A little-known program, called the FHA streamline refinance, lets you convert your current FHA loan into a new one at a lower rate if rates are now lower.

An FHA streamline requires no W2s, pay stubs, or tax returns. And you don’t need an appraisal, so home value doesn’t matter.

Learn more about the FHA streamline refinance here.

Verify your FHA loan eligibility (Nov 18th, 2018)

VA mortgage rates

Homeowners with a VA loan currently are eligible for the ever-popular VA streamline refinance.

No income, asset, or appraisal documentation is required.

If you’ve experienced a loss of income or diminished savings, a VA streamline can get you into a lower rate and better financial situation. This is true even when you wouldn’t qualify for a standard refinance.

But don’t overlook the VA loan for home buying. It requires zero down payment. That means if you have the cash for closing costs, or can get them paid for by the seller, you can buy a home without raising any additional funds.

“Don’t overlook the VA loan for home buying. It requires zero down payment.”

VA mortgages are offered by local and national lenders, not by the government directly.

This public-private partnership offers consumers the best of both worlds: strong government backing and the convenience and speed of a private company.

Most lenders will accept scores down to 620, or even lower. Plus, you don’t pay high-interest rates for low scores.

Quite the contrary, VA loans come with the lowest rates of all loan types according to Ellie Mae. In August, 30-year VA mortgage rates averaged just 4.73% while conventional loans averaged 4.93%

Check your monthly payment with this VA loan calculator.

There’s incredible value in VA loans.

Verify your VA loan eligibility (Nov 18th, 2018)

USDA mortgage rates

Like FHA and VA, current USDA loan holders can refinance via a “streamlined” process.

With the USDA streamline refinance, you don’t need a new appraisal. You don’t even have to qualify using your current income. The lender will only make sure that you are still within USDA income limits.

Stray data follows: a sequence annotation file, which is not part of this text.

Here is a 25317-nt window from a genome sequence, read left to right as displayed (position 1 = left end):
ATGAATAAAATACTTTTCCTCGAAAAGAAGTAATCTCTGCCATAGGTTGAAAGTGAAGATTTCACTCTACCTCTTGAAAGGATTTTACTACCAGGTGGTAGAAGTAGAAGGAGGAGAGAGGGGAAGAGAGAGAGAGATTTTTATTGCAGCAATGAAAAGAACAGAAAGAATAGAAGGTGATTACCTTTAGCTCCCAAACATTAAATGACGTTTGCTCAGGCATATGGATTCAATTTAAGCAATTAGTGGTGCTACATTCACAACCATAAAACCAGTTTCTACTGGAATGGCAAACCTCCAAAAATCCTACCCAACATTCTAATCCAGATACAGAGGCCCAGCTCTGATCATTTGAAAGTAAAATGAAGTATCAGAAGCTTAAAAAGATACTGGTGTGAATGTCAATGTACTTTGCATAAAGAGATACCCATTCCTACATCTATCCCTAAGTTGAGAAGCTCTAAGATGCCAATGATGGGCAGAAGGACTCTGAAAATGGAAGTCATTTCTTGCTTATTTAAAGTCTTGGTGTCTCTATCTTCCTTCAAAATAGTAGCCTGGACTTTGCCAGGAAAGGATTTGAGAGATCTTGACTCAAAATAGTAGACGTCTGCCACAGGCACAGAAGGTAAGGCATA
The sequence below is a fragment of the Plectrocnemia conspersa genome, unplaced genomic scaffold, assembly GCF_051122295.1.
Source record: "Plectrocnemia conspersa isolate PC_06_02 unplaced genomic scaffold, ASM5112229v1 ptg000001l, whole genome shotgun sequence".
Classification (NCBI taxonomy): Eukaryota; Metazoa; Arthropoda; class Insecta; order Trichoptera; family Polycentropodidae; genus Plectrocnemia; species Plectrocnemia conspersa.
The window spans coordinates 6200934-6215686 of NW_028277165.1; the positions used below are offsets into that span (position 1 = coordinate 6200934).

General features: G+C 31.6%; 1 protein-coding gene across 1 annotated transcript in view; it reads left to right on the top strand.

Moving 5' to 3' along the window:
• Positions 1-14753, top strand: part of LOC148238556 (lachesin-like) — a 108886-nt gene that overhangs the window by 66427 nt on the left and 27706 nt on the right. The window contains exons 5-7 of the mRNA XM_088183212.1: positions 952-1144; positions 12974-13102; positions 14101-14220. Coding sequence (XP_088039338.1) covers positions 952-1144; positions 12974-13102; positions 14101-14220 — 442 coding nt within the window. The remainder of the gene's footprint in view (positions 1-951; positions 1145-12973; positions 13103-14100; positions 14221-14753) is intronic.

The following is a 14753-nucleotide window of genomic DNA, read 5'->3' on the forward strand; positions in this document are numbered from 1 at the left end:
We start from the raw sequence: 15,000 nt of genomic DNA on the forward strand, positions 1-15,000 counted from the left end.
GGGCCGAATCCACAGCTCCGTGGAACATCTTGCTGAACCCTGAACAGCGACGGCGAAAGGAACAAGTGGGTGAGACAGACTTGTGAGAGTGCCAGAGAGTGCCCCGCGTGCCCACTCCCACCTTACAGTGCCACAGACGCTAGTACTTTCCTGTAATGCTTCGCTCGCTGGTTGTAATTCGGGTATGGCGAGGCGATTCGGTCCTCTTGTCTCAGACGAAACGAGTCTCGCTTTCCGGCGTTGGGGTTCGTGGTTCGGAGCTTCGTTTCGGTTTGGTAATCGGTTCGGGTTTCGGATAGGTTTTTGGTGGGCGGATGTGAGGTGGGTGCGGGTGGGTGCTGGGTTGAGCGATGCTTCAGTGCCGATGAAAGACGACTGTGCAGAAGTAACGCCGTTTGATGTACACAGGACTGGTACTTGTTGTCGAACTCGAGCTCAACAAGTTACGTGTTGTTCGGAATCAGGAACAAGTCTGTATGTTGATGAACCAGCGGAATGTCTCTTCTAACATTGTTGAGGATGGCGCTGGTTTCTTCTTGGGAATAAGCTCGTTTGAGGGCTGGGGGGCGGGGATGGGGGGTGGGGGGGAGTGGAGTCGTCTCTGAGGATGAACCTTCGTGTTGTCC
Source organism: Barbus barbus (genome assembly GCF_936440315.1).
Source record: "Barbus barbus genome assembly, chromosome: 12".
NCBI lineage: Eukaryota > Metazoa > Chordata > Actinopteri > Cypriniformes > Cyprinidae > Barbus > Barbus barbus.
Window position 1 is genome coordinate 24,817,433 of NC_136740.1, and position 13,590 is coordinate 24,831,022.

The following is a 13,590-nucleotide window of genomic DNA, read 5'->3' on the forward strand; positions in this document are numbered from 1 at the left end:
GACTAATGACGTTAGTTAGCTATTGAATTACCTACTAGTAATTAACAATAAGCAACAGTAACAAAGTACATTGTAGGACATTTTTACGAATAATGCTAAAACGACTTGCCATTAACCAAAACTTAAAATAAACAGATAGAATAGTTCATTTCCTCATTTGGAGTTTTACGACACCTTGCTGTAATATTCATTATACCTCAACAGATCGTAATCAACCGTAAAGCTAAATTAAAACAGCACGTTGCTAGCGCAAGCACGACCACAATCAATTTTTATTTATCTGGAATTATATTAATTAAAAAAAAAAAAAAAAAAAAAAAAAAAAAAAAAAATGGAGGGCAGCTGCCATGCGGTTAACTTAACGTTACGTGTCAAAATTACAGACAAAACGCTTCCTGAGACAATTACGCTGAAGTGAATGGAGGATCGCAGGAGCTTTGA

More about the USDA streamline refinance.

Home buyers are also learning the benefits of the USDA loan program for home buying.

No down payment is required, and rates are ultra-low.

Home payments can be even lower than rent payments, as this USDA loan calculator shows.

Qualification is easier because the government wants to spur homeownership in rural areas. Home buyers might qualify even if they’ve been turned down for another loan type in the past.

Verify your USDA loan eligibility (Nov 18th, 2018)

Mortgage rates today

While a monthly mortgage rate forecast is helpful, it’s important to know that rates change daily.

You might get 4.8% today, and 4.9% tomorrow. Many factors alter the direction of current mortgage rates.

To get a synopsis of what’s happening today, visit our daily rate update. You will find live rates and lock recommendations.

This month’s economic calendar

The next thirty days hold no shortage of market-moving news. In general, news that points to a strengthening economy could mean higher rates, while bad news can make rates drop.

  • Friday, November 2: Nonfarm Payrolls, wages, unemployment rate
  • Wednesday-Thursday, November 7-8: FOMC meeting
  • Wednesday, November 14: Consumer Price Index (a key inflation gauge)
  • Tuesday, November 20: Housing Starts
  • Wednesday, November 21: Existing-Home Sales
  • Wednesday, November 28: GDP

Now could be the time to lock in a rate in case these events push up rates this month.

What are today’s mortgage rates?

Despite recent upticks, low mortgage rates are still available. You can get a rate quote within minutes over the phone or online, with just a few simple steps to start.

Verify your new rate (Nov 18th, 2018)